Natural Grocers

Natural Grocers

The phone rings and it’s my husband asking me to stop at the store and pick up a loaf of bread. I’m in Edmond finishing teaching my class at the University. He’s at the off-track betting location watching the horses run. So, of course, I have to get the bread. And this is how we’ve stayed married for 33 years.

As I’m taking my usual path out of town to head back to the city, it occurs to me that there are no grocery stores on this street. There’s a Walgreens and lots of convenience stores. And then I see a Natural Grocers. I have never been in one of these. Well, even health food people eat bread, right? I pull in.

The first thing you notice when you go in the door is the opening and closing schedule:

“Open from 9:00 a.m. to 9:05 p.m.”

Isn’t that just too hipster cute? We are not going to live by other people’s rules, we are going to stay open a whole five minutes more.

Also, printed on the door in big, bold print: “No bags or paper sacks available at check out. Bring your own.”

Oh sigh. I’m all for protecting the environment but this is just too judgmental for words. But, I have no options, so in I go.

The first thing you see is aisles and aisles of vitamins. This is confusing to me. If these people are trying to live “naturally”, then why are they taking all manners of supplements and vitamins that the body may or may not need? That doesn’t seem very organic to me. And I hate all things chai and don’t even get me started on ginger. I’m not a very good potential customer. At. All.

Of course, you must understand, I’m one of those people who NEVER goes to the doctor. Oh, I see my OB/GYN once a year and get all that stuff smashed and probed. But I had a complete physical three years ago, the first in over 15 years, and figure I’m good for another twelve years. I really live by the don’t ask, don’t tell motto. The thought of taking regular medications or popping a bunch of vitamins is completely foreign to me.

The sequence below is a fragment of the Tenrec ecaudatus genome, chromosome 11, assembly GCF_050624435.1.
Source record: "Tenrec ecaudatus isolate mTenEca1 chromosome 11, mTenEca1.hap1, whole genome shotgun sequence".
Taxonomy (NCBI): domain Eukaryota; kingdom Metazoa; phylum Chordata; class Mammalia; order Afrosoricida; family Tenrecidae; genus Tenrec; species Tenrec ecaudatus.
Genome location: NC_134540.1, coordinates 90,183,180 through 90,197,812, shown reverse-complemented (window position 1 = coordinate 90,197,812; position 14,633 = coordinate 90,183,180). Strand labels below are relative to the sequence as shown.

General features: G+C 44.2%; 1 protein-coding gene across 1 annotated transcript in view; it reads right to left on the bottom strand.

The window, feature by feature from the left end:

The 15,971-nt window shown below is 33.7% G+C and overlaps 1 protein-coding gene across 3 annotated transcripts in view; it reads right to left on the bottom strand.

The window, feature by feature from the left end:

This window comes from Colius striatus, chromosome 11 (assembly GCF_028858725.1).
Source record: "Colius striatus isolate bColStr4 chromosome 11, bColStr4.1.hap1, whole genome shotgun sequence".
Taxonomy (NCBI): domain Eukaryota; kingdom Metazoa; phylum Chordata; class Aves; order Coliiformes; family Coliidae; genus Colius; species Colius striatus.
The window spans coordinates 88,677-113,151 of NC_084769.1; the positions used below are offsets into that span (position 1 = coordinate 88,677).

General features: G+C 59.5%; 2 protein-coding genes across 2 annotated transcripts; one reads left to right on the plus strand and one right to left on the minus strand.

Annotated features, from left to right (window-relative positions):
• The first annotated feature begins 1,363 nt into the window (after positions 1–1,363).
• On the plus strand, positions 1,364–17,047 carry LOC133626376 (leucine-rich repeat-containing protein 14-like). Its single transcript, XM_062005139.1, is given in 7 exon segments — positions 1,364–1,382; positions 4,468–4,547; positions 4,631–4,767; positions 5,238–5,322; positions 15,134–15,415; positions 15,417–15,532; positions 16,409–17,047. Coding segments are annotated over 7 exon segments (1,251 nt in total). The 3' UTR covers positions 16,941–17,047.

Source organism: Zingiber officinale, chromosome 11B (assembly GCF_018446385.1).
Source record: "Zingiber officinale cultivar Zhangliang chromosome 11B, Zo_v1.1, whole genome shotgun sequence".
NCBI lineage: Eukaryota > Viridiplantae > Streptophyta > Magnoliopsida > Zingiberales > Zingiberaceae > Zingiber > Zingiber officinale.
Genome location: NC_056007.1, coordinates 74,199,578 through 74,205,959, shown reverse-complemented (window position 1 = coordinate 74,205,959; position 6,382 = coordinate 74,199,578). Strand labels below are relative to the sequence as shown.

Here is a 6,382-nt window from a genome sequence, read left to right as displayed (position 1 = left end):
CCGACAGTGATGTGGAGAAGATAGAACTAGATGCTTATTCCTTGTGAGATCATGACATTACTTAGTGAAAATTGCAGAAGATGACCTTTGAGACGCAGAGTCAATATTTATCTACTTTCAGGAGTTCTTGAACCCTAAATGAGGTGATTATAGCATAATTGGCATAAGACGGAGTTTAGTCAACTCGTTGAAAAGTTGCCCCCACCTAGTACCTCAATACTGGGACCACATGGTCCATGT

There is a huge fruit and vegetable section, advertised to be all organically grown and harvested. That’s cool. But, guess what I also see in that area? Plastic bags to put your veggies in. So much for that “holier than thou” stuff about NO BAGS.

I wander around, searching for the bread. I know a lot of people who shop here are in the whole anti-gluten camp, but really, is there no bread in this store? Finally, I find it, stuck on the back aisle. There are about 20 loaves, all proclaiming to be naturally grown and naturally made. I have no idea what that means. I just need some bread. I grab a loaf that looks pretty close to normal and go to check out. I also pick up some Cliff bars as I walk by because I’m kinda addicted to those puppies.

So, I’m juggling bread and bars as I get to the checkout stand. The young lady very nicely asks me “Do you want me to get you a box?” So…plastic bags in the produce section good, in the checkout stand, bad. Paper sacks at checkout bad, boxes good. I don’t quite understand the environmental standards and rules for all of this. I say, “no thanks”, and go get a plastic sack from the apple display.

And then she says my total is $17.00. I know I got 10 Cliff Bars for $10—I told you I’m addicted—so that means that this unassuming “organic” loaf of bread is $7.00? Are you freakin’ kidding me? No wonder we all eat like crap, it’s too expensive to eat healthy.

I tell my husband that he is making ham sandwiches on a $7.00 loaf of bread and we both agree, that there was nothing magical or special about it. At. All. For $7.00 it should light up the room and sing the Hallelujah Chorus.

Next time I’ll stop at Walgreens and get a good old-fashioned loaf of Wonder Bread. I’m too old and not nearly rich enough to eat “natural”.


Glenda Stansbury is Marketing Director of InSight Books and Co-Founder of InSight Institute Certified Celebrant Program. She is also a speaker, a trainer, and an observer of life, and one of Doug Manning’s adorable and talented daughters. You may email Glenda at